This is an idea I had for a poem and I workshopped it last Monday
In restless dreams I am surrounded by clutter:
Clothes piled on the bed, waiting to be packed,
with no time to pick carefully —
just throw whatever into the suitcase.
Or there are boxes, boxes everywhere.
I can’t get around them.
I’m helping my mother move that last time.
Sometimes I am standing outside a house.
When I walk through the door I head down —
Down a long winding tunnel, well lit
although there are no windows.
It’s not a scary dream.
I never reach the end of the tunnel,
never find what might wait there.
Other times I am lost im my dreams.
I have a math class to go to —
almost always a math class — and I am late.
But I don’t know where to go,
I’ve lost my class schedule or,
sadistically, they have moved to a new building.
I’m failing that class I can’t get to.
Oh, and then there is the flying, of course!
I can soar above the trees and lakes,
maybe reach a place not even of this world.
Or I fly up higher and higher until,
dizzy, I bring myself gently to the ground.
I can float up to the ceiling, laughing,
unseen by those busy below me.
Does the spirit wander on its own at night?
Does the psyche re-spin stories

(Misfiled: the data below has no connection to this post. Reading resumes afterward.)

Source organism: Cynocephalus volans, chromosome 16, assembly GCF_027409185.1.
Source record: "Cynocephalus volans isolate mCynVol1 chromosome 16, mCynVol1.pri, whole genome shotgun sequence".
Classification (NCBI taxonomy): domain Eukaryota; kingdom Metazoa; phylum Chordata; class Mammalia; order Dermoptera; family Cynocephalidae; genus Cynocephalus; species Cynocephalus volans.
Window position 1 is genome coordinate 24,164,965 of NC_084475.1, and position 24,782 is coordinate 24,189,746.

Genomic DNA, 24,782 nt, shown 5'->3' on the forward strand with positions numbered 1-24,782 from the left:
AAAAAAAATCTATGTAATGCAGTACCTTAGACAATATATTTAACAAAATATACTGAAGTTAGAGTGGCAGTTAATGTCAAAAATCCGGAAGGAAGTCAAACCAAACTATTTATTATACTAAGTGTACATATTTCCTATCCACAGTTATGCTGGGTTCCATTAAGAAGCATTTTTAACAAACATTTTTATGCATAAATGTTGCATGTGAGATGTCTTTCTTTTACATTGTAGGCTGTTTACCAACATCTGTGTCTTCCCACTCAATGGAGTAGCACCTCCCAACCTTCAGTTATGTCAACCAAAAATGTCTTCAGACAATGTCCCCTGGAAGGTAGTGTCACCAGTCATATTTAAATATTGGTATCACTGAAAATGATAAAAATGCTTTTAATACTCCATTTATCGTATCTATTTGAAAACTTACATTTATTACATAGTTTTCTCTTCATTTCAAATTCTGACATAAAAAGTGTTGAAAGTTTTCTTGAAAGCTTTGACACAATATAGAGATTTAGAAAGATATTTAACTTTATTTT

until the moral is unraveled?
Does the brain discard the same old chaff?
I wake from these familiar dreams.
I will not take flight today, but then
I don’t have a math class either.
I made revisions:
Surrounded by clutter:
His clothes piled on the bed,
my own suitcase already in the car,
packed with my impatience.
Or boxes . . . boxes everywhere,
my path around them blocked
while my mother casts suspicious eyes
on every thing I touch.
An inviting house:
Waking through the door
I head down a winding tunnel
lit with a golden glow, not scary
although I never reach the end,
never find what waits there.
My heart sings anticipation,
“Maybe this time.”
Lost on the way to class:
Almost always a math class,
I’m late but can’t find my way,
can’t find my class schedule,
can’t find the right building.
Why am I taking a math class?
Breath catches in my chest.
I’ll fail and have to do this all again.
A secret world:
There it is in the attic,
an alternative life my aunt lived.
I fondle a mink jacket there,
finger the satins and sequins,
bright ball gowns hanging in a row,
slippers that would not survive
a walk to the barn at milking time.
Soaring over hills and lakes,
free and unfettered, air rushing,
I may escape right out to space.
Like a lazy butterfly, I flit
tree limb to telephone pole.
I float quietly to the ceiling
unseen by those below me.
I ponder my dreams on waking.
Does the spirit wander on its own at night to places real, near or far?
Does the psyche re-spin stories until the moral is at last unraveled?
Does the brain merely discard the same old chaff gathered though living?
certain I will not take flight,
grateful I do not have a math class today.